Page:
IMMIGRATION minister Peter Dutton got a towelling from the Senate this week when he couldn’t reach a deal with the crossbench on his legislation to toughen requirements for people seeking Australian citizenship. The bill was […]
“I’D actually challenge them on that – how have they been progressive when they have one of the highest, disproportionate rates of indigenous incarceration in the country…
“How can the government make statements like that?
“The government needs to be careful about these claims.”
So said Ross Fowler, chairman of the Aboriginal and Torres Strait Islander Elected Body, the peak Aboriginal advisory body in the ACT.
Mr Fowler made these comments in the week following the decision by the ACT government to not proceed with a decision to establish an indigenous-specific drug and alcohol residential rehabilitation service. The service has been planned for the last decade and construction of a purpose-built facility was completed, at a cost of many millions of dollars, in the middle of last year.
The government had also been in detailed negotiations with Winnunga Nimmityjah Aboriginal Health Service for much of the last year on the terms of a service delivery agreement for the management of the service.
As part of this process, the government had also engaged the Alcohol, Tobacco and Other Drug Association (ATODA) to work with Winnunga Nimmityjah on the development of a model of care specifically for an indigenous drug and alcohol residential rehabilitation facility. It is understood that ATODA was paid more than a quarter of a million dollars for this work.
Despite all this, on May 8 the ACT Health Directorate confirmed, apparently on the basis of advice that the Territory Plan did not permit the operation of a drug and alcohol residential rehabilitation facility on the land on which it had been constructed, that it had abandoned the plan for aresidential drug rehabilitation service and was initiating a process to decide on an alternative use for the facility.
Unsurprisingly, the local Aboriginal community responded in anger and frustration at what it saw as a major betrayal of a long-standing commitment by the government to meet the needs of the Aboriginal and Torres Strait Islander community for focused and specialised drug and alcohol rehabilitation.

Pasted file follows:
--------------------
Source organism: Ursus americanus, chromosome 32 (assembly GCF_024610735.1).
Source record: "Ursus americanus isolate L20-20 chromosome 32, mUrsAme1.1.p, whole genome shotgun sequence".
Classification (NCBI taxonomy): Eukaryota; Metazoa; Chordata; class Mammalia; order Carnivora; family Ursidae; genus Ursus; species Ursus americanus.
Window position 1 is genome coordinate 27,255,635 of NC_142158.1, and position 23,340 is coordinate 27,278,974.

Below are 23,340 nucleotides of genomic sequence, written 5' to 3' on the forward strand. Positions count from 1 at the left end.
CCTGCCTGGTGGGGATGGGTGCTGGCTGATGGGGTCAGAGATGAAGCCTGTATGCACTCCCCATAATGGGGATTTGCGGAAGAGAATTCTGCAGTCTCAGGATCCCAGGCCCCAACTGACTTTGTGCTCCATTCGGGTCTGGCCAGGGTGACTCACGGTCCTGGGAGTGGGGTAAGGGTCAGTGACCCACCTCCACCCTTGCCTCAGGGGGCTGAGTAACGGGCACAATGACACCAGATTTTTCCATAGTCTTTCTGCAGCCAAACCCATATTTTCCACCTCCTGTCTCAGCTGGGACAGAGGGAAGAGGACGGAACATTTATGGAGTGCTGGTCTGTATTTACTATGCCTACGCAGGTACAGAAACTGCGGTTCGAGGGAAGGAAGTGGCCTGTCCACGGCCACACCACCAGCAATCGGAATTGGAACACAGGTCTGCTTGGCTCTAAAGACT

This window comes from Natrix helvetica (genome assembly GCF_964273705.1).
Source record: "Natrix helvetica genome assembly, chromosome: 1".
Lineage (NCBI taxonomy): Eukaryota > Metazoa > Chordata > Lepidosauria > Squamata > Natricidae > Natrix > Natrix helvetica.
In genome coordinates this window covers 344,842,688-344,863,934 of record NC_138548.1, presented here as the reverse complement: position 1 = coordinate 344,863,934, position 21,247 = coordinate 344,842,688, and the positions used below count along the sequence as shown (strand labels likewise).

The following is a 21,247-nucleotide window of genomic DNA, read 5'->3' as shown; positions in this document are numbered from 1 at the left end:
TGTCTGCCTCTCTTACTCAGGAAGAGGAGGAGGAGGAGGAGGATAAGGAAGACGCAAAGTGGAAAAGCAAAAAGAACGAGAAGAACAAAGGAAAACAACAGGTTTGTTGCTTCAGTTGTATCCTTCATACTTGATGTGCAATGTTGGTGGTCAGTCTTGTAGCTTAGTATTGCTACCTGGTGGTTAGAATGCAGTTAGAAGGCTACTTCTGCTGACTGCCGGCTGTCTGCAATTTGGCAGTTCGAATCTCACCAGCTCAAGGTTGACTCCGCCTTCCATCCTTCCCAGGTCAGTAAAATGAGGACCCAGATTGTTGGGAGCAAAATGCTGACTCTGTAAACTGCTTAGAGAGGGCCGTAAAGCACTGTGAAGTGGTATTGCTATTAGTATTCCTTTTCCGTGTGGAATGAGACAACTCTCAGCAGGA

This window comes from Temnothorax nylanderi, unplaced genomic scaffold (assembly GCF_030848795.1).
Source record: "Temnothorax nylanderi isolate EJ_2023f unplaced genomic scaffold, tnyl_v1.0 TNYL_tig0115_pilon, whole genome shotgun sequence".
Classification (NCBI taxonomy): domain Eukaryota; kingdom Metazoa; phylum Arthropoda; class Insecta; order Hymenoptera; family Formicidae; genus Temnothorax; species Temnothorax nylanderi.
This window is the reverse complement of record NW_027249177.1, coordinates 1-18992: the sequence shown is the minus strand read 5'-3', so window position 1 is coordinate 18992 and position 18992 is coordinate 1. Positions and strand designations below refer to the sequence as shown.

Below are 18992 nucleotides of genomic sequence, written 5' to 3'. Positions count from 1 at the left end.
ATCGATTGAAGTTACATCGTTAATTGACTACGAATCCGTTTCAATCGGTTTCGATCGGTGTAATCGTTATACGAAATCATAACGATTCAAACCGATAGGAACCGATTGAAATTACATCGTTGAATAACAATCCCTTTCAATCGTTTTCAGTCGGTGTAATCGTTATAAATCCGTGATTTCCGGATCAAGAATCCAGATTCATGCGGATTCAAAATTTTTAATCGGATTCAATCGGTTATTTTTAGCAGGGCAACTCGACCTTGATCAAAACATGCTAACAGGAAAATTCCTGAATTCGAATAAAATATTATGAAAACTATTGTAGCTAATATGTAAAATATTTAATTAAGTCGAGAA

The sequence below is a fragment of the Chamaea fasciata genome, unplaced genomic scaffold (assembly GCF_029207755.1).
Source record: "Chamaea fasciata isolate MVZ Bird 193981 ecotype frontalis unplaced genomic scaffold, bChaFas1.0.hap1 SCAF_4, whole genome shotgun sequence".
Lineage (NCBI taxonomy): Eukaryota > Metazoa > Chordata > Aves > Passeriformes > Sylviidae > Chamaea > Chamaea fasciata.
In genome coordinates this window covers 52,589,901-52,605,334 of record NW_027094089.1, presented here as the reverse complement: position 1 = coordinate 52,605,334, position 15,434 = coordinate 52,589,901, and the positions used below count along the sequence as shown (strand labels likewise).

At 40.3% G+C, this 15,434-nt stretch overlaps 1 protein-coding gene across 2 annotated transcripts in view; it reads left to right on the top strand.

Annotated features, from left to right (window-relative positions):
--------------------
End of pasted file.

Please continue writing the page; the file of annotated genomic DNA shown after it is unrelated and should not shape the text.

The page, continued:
Attempts by ACT government ministers to deflect responsibility for their own shortcomings by insisting that the Aboriginal community was “confused” or had “misunderstood” the intended purpose of the facility simply inflamed the situation.
One aspect of the condemnation of the government emanating from within the Aboriginal community that should be particularly concerning for the government was the decision by Ms Jo Chivers, the current president of the ACT Branch of the Labor Party, to publicly join Ross Fowler in his stinging criticism of the decision by the government to walk away from the urgent needs of the Aboriginal community for more and better drug and alcohol services.
In addition to the quite remarkable but appropriate decision of the president of the ACT Branch of the Labor Party to take her Assembly colleagues to task for ignoring the needs of the Canberra Aboriginal community, I imagine that Ross Fowler’s questioning of the regular boast of the ACT government as being “progressive” would also have struck a nerve.
I was particularly interested in Mr Fowler’s challenge to the “progressive” credentials of the ACT government because I was coincidentally also, in the last few weeks, challenged by a friend who insisted that the actions of the ACT government in clearing public housing tenants out of the Northbourne corridor to permit the creation of a further enclave of privilege for the well-off were not consistent with those of a progressive government.
My friend went on to insist that the government’s now entrenched policy of restricting the supply of greenfield land to force up prices and so maximise returns was, along with the decision to relocate public and social housing tenants to the nether regions of the city, in fact pure neo-liberalism.
One swallow does not a summer make but I would be nervous if I was in government and the genie that Ross Fowler has let out of the bottle took wings.
Jon Stanhope is an advisor at Winnunga Nimmityjah Aboriginal Health Service. He was Chief Minister from 2001 to 2011 and represented Ginninderra for the Labor Party from 1998.